So. I guess I’ll have to see who is with Mom tomorrow, and go over a couple of these points: a) STAY AWAKE–read a book or something when Mom is sleeping if necessary, b) seat her with others at meals, or join her rather than leave her alone, and c) RELAX. Use the counter-tickle to end this, yes, VERY annoying habit of hers. And–oh yeah–remember she has DEMENTIA. Some days will be better than others. I wish you’d known her 10 years ago–you’d have really liked her. Since you didn’t, pretend you care until you do, OK?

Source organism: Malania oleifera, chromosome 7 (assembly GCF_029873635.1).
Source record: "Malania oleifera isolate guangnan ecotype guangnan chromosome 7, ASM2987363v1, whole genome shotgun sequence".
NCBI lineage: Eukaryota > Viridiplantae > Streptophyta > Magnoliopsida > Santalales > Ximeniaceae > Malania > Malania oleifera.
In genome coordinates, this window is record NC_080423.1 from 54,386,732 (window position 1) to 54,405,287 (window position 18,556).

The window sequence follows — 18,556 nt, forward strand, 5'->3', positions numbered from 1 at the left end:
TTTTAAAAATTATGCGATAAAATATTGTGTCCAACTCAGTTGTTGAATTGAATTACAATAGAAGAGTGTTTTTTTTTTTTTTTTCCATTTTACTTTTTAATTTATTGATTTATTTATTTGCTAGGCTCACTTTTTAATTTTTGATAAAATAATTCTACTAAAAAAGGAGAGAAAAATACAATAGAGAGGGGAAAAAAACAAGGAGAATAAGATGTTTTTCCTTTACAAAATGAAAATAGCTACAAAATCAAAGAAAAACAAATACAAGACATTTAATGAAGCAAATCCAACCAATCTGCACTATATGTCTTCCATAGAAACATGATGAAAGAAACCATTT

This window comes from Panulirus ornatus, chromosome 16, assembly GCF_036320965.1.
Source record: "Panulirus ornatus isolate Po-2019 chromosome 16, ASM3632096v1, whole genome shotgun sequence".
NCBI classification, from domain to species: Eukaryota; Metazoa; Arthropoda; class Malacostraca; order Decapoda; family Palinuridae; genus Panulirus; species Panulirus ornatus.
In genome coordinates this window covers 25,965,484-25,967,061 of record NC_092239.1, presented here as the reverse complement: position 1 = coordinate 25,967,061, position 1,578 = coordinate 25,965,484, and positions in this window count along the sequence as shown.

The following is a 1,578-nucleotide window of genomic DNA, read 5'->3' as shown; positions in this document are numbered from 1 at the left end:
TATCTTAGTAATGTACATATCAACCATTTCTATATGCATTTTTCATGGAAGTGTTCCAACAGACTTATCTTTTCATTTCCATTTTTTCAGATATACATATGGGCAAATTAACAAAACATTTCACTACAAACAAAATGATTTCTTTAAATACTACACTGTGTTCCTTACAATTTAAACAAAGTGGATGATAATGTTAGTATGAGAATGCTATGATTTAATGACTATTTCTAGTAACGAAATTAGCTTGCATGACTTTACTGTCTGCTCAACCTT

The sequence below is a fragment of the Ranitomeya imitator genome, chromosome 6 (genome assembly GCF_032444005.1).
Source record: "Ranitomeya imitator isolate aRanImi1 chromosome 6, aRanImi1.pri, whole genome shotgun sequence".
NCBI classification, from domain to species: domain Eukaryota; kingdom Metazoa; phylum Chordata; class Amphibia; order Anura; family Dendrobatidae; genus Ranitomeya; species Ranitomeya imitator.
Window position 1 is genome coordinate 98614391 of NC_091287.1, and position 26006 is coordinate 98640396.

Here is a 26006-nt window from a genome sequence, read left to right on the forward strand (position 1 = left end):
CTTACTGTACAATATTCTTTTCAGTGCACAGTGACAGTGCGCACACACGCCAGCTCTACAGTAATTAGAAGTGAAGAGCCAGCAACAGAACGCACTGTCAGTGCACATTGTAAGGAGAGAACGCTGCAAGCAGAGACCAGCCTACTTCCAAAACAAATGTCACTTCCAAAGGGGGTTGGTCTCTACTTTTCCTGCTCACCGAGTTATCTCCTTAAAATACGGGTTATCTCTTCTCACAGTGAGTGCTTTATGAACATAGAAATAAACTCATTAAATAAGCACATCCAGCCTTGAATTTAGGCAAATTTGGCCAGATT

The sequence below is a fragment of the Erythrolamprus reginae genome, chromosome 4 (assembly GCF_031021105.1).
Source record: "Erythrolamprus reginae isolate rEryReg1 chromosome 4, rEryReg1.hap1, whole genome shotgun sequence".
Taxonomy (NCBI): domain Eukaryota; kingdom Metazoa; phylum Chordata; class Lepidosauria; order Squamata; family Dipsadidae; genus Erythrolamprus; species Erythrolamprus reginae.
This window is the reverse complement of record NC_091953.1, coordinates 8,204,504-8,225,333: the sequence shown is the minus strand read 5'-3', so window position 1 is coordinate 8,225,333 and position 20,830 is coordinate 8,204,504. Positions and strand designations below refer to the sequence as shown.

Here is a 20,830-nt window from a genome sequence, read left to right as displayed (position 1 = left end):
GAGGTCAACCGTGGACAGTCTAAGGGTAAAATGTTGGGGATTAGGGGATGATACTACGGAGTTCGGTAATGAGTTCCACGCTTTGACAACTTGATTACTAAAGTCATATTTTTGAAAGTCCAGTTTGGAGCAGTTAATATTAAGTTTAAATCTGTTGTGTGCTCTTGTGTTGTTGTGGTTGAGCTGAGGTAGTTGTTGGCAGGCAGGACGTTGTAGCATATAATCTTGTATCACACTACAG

I tried the apostrophe in the title of this post in two places: “Mothers’ Day” and “Mother’s Day” and finally decided it is correct either way. One for all the mothers who are celebrated today, and the other specifically and especially for my mother. How different life is for her now than when all four of her children were home: daily laundry (whatever I put in the hamper the night before appeared in my closet or drawer the next day, AND SHE ALWAYS HUNG HER LAUNDRY TO DRY), homemade bread for sandwiches, no store-bought, cookies in the tin–what kind today? If the cookies were not popular, frost them and they’ll get eaten. She canned applesauce from our two trees, made pickles with dill from her garden, jams and jellies for the for the whole year, volunteered by visiting shut-ins, she was Brownie and then Girl Scout leader, she exercised–who DOESN’T want to get up at 5:00 a.m. to bike so you can be home in time to get cookies baked before the kids get up? Sunday School teaching, lawn-mowing, weed-pulling, dog-walking, mitten-knitting, book reading…. Well, no need to go on. Continue reading